NEUROSURGERY Report

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Posts Tagged ‘monitoring

Ahead of Print: Safety of Staged Epilepsy Surgery in Children

Background: Surgical resection of epileptic foci relies on accurate localization of the epileptogenic zone, often achieved by subdural and depth electrodes. Our epilepsy center has treated selected children with poorly localized medically refractory epilepsy with a staged surgical protocol, with at least one phase of invasive monitoring for localization and resection of epileptic foci.

Objective: To evaluate the safety of staged surgical treatments for refractory epilepsy among children.

Methods: Data were retrospectively collected, including surgical details and complications of all patients who underwent invasive monitoring.

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Written by NEUROSURGERY® Editorial Office

October 31, 2013 at 8:00 AM

Ahead of Print: Safe Resection of Arteriovenous Malformations in Eloquent Motor Areas Aided by Functional Imaging and Intraoperative Monitoring

Full article access for Neurosurgery subscribers at Neurosurgery-Online.com.

BACKGROUND: Arteriovenous malformations (AVMs) proximal to motor cortical areas or motor projection systems are challenging to manage due to the risk of severe sensory and motor impairment. Surgical indication in these cases therefore remains controversial.

OBJECTIVE: To propose a standardized approach for centrally situated AVMs, based on functional imaging and intraoperative electrophysiological evaluation.

METHODS: We conducted a retrospective analysis of 15 patients who underwent surgical treatment for AVMs in motor cortical areas or proximal to motor projections. Preoperative assessment included fMRI and 3D-tractography. Operations were performed under continuous electrophysiological monitoring aided by direct brain stimulation. We identified critical bloody supply to the motor areas by temporary occluding the feeding vessels under electrophysiological monitorization. Clinical outcome was evaluated using the modified Rankin Scale.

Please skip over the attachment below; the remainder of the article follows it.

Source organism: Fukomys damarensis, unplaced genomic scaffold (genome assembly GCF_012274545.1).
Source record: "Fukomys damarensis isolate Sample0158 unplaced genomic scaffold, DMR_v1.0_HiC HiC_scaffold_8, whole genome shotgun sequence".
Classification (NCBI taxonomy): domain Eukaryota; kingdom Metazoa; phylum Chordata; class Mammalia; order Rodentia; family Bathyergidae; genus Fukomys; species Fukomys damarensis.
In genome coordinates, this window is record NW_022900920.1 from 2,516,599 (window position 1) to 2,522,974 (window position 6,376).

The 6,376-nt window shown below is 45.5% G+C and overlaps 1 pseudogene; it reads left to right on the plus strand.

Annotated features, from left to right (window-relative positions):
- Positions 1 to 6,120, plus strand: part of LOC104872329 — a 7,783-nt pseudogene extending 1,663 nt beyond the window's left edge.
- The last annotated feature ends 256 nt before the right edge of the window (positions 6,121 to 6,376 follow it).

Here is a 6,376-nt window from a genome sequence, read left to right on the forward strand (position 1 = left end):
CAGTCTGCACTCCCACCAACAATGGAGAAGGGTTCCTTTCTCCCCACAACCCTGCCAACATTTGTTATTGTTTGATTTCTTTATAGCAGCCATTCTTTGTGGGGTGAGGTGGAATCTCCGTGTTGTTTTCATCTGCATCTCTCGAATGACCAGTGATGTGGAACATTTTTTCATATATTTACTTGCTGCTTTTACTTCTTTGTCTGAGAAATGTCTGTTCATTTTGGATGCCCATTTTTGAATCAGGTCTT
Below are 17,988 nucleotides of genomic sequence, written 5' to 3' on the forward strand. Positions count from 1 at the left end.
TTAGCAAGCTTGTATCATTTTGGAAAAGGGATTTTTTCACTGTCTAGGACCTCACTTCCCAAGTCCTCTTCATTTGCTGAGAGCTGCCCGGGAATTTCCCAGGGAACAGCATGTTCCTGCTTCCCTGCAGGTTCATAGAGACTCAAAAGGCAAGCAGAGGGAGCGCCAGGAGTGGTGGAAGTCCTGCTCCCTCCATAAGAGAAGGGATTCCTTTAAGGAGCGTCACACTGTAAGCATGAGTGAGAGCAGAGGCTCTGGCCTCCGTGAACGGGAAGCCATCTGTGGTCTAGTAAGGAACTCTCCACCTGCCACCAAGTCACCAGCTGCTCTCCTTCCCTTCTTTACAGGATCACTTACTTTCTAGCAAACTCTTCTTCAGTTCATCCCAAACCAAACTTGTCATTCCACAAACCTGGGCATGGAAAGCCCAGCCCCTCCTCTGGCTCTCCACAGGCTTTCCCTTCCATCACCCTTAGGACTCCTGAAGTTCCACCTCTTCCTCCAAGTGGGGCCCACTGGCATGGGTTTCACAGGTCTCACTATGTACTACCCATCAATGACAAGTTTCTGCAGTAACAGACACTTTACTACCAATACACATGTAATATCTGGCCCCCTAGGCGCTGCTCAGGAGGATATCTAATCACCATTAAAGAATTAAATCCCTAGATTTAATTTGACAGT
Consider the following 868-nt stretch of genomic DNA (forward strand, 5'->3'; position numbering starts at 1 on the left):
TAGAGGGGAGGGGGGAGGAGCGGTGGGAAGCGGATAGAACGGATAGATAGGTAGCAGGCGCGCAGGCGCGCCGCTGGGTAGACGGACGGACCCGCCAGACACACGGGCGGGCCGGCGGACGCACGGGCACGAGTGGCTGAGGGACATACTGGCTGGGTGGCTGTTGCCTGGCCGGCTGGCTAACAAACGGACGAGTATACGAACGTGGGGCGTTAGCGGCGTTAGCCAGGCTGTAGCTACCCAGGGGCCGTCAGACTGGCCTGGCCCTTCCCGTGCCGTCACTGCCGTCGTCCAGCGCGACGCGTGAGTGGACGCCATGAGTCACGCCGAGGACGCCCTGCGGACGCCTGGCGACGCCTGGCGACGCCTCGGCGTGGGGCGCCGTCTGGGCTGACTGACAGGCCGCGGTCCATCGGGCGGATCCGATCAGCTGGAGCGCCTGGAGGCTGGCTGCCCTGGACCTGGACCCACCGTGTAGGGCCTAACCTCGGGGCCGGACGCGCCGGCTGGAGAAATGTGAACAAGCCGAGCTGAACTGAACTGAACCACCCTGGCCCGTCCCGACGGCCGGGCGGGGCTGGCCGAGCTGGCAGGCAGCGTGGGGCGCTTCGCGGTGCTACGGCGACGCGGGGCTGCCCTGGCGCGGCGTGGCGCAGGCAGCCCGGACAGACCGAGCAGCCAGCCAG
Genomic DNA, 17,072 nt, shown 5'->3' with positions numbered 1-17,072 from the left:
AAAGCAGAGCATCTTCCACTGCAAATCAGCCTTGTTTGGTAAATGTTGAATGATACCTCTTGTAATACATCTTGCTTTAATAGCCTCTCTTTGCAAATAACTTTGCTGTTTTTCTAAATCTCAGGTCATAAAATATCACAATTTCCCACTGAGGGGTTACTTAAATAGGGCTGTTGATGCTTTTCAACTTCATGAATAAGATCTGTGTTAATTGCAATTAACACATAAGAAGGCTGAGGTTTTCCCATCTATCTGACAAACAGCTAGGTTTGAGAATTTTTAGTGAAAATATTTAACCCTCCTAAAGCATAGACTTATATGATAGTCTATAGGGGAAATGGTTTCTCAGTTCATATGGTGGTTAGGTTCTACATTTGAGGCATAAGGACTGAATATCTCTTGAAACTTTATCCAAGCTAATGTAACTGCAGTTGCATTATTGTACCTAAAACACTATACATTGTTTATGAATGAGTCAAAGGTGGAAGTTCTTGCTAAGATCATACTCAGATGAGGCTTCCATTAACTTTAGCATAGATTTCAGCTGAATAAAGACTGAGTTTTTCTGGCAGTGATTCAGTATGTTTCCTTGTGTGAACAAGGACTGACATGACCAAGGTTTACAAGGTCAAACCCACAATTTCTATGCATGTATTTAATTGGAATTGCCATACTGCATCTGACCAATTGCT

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Written by NEUROSURGERY® Editorial Office

October 24, 2011 at 3:07 PM

Editor Choice: A Real-Time Monitoring System for the Facial Nerve

Full article access for Neurosurgery subscribers.

Prell, Julian MD; Rachinger, Jens MD; Scheller, Christian MD; Alfieri, Alex MD; Strauss, Christian MD; Rampp, Stefan MD

OBJECTIVE: Damage to the facial nerve during surgery in the cerebellopontine angle is indicated by A-trains, a specific electromyogram pattern. These A-trains can be quantified by the parameter “traintime,” which is reliably correlated with postoperative functional outcome. The system presented was designed to monitor traintime in real-time.

METHODS: A dedicated hardware and software platform for automated continuous analysis of the intraoperative facial nerve electromyogram was specifically designed. The automatic detection of A-trains is performed by a software algorithm for real-time analysis of nonstationary biosignals. The system was evaluated in a series of 30 patients operated on for vestibular schwannoma.

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Written by NEUROSURGERY® Editorial Office

June 1, 2010 at 9:00 AM

Ahead of Print: A Real-Time Monitoring System for the Facial Nerve

Full article access for Neurosurgery subscribers.

Prell, Julian MD; Rachinger, Jens MD; Scheller, Christian MD; Alfieri, Alex MD; Strauss, Christian MD; Rampp, Stefan MD

OBJECTIVE: Damage to the facial nerve during surgery in the cerebellopontine angle is indicated by A-trains, a specific electromyogram pattern. These A-trains can be quantified by the parameter “traintime,” which is reliably correlated with postoperative functional outcome. The system presented was designed to monitor traintime in real-time.

METHODS: A dedicated hardware and software platform for automated continuous analysis of the intraoperative facial nerve electromyogram was specifically designed. The automatic detection of A-trains is performed by a software algorithm for real-time analysis of nonstationary biosignals. The system was evaluated in a series of 30 patients operated on for vestibular schwannoma. Read the rest of this entry »

Written by NEUROSURGERY® Editorial Office

April 13, 2010 at 9:04 AM

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